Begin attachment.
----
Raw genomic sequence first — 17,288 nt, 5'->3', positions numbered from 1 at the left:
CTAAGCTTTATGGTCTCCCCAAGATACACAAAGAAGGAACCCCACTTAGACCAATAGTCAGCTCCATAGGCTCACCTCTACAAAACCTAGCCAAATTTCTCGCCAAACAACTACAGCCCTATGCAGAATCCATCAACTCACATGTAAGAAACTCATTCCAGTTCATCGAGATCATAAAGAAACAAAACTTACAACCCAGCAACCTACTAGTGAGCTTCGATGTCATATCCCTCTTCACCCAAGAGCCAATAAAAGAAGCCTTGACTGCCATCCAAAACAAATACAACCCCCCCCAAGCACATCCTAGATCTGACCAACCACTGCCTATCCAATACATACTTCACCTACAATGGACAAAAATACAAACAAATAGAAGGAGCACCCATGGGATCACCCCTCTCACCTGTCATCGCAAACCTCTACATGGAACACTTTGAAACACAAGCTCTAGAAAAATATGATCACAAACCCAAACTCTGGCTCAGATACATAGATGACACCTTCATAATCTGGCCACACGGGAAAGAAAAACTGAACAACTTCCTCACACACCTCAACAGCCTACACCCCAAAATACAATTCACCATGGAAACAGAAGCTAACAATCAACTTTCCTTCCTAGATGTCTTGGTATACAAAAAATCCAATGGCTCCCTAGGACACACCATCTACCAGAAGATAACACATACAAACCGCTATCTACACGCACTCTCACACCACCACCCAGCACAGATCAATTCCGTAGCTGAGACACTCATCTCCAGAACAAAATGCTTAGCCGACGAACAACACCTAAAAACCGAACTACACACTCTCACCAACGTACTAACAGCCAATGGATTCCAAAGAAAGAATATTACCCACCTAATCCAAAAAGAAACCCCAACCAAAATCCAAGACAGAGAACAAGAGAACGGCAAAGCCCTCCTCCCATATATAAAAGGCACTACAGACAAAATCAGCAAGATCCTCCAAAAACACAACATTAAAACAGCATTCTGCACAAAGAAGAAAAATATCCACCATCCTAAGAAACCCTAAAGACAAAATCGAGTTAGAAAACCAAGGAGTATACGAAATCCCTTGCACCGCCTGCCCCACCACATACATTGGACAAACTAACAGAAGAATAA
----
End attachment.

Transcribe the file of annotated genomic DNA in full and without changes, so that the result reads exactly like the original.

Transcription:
Raw genomic sequence first — 17,288 nt, 5'->3', positions numbered from 1 at the left:
CTAAGCTTTATGGTCTCCCCAAGATACACAAAGAAGGAACCCCACTTAGACCAATAGTCAGCTCCATAGGCTCACCTCTACAAAACCTAGCCAAATTTCTCGCCAAACAACTACAGCCCTATGCAGAATCCATCAACTCACATGTAAGAAACTCATTCCAGTTCATCGAGATCATAAAGAAACAAAACTTACAACCCAGCAACCTACTAGTGAGCTTCGATGTCATATCCCTCTTCACCCAAGAGCCAATAAAAGAAGCCTTGACTGCCATCCAAAACAAATACAACCCCCCCCAAGCACATCCTAGATCTGACCAACCACTGCCTATCCAATACATACTTCACCTACAATGGACAAAAATACAAACAAATAGAAGGAGCACCCATGGGATCACCCCTCTCACCTGTCATCGCAAACCTCTACATGGAACACTTTGAAACACAAGCTCTAGAAAAATATGATCACAAACCCAAACTCTGGCTCAGATACATAGATGACACCTTCATAATCTGGCCACACGGGAAAGAAAAACTGAACAACTTCCTCACACACCTCAACAGCCTACACCCCAAAATACAATTCACCATGGAAACAGAAGCTAACAATCAACTTTCCTTCCTAGATGTCTTGGTATACAAAAAATCCAATGGCTCCCTAGGACACACCATCTACCAGAAGATAACACATACAAACCGCTATCTACACGCACTCTCACACCACCACCCAGCACAGATCAATTCCGTAGCTGAGACACTCATCTCCAGAACAAAATGCTTAGCCGACGAACAACACCTAAAAACCGAACTACACACTCTCACCAACGTACTAACAGCCAATGGATTCCAAAGAAAGAATATTACCCACCTAATCCAAAAAGAAACCCCAACCAAAATCCAAGACAGAGAACAAGAGAACGGCAAAGCCCTCCTCCCATATATAAAAGGCACTACAGACAAAATCAGCAAGATCCTCCAAAAACACAACATTAAAACAGCATTCTGCACAAAGAAGAAAAATATCCACCATCCTAAGAAACCCTAAAGACAAAATCGAGTTAGAAAACCAAGGAGTATACGAAATCCCTTGCACCGCCTGCCCCACCACATACATTGGACAAACTAACAGAAGAATAA